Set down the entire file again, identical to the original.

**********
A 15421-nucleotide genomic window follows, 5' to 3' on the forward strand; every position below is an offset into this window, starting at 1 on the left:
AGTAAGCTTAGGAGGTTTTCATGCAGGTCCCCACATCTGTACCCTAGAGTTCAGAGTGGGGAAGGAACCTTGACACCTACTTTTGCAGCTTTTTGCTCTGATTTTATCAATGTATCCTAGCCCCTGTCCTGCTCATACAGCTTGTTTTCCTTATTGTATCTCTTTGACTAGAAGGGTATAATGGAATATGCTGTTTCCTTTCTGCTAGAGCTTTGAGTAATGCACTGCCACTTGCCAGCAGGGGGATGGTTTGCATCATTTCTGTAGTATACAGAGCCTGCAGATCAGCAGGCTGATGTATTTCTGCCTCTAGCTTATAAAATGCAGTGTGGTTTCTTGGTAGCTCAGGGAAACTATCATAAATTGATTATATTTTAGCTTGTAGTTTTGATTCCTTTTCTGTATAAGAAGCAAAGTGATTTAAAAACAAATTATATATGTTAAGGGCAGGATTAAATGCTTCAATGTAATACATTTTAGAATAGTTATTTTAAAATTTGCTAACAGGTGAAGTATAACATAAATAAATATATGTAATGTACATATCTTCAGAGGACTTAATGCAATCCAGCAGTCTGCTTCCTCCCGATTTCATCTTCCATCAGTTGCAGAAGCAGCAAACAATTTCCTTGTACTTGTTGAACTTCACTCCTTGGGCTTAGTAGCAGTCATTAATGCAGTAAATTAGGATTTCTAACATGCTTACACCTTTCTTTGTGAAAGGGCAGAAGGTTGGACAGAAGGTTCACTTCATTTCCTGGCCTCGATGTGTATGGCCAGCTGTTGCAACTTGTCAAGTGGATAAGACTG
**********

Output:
A 15421-nucleotide genomic window follows, 5' to 3' on the forward strand; every position below is an offset into this window, starting at 1 on the left:
AGTAAGCTTAGGAGGTTTTCATGCAGGTCCCCACATCTGTACCCTAGAGTTCAGAGTGGGGAAGGAACCTTGACACCTACTTTTGCAGCTTTTTGCTCTGATTTTATCAATGTATCCTAGCCCCTGTCCTGCTCATACAGCTTGTTTTCCTTATTGTATCTCTTTGACTAGAAGGGTATAATGGAATATGCTGTTTCCTTTCTGCTAGAGCTTTGAGTAATGCACTGCCACTTGCCAGCAGGGGGATGGTTTGCATCATTTCTGTAGTATACAGAGCCTGCAGATCAGCAGGCTGATGTATTTCTGCCTCTAGCTTATAAAATGCAGTGTGGTTTCTTGGTAGCTCAGGGAAACTATCATAAATTGATTATATTTTAGCTTGTAGTTTTGATTCCTTTTCTGTATAAGAAGCAAAGTGATTTAAAAACAAATTATATATGTTAAGGGCAGGATTAAATGCTTCAATGTAATACATTTTAGAATAGTTATTTTAAAATTTGCTAACAGGTGAAGTATAACATAAATAAATATATGTAATGTACATATCTTCAGAGGACTTAATGCAATCCAGCAGTCTGCTTCCTCCCGATTTCATCTTCCATCAGTTGCAGAAGCAGCAAACAATTTCCTTGTACTTGTTGAACTTCACTCCTTGGGCTTAGTAGCAGTCATTAATGCAGTAAATTAGGATTTCTAACATGCTTACACCTTTCTTTGTGAAAGGGCAGAAGGTTGGACAGAAGGTTCACTTCATTTCCTGGCCTCGATGTGTATGGCCAGCTGTTGCAACTTGTCAAGTGGATAAGACTG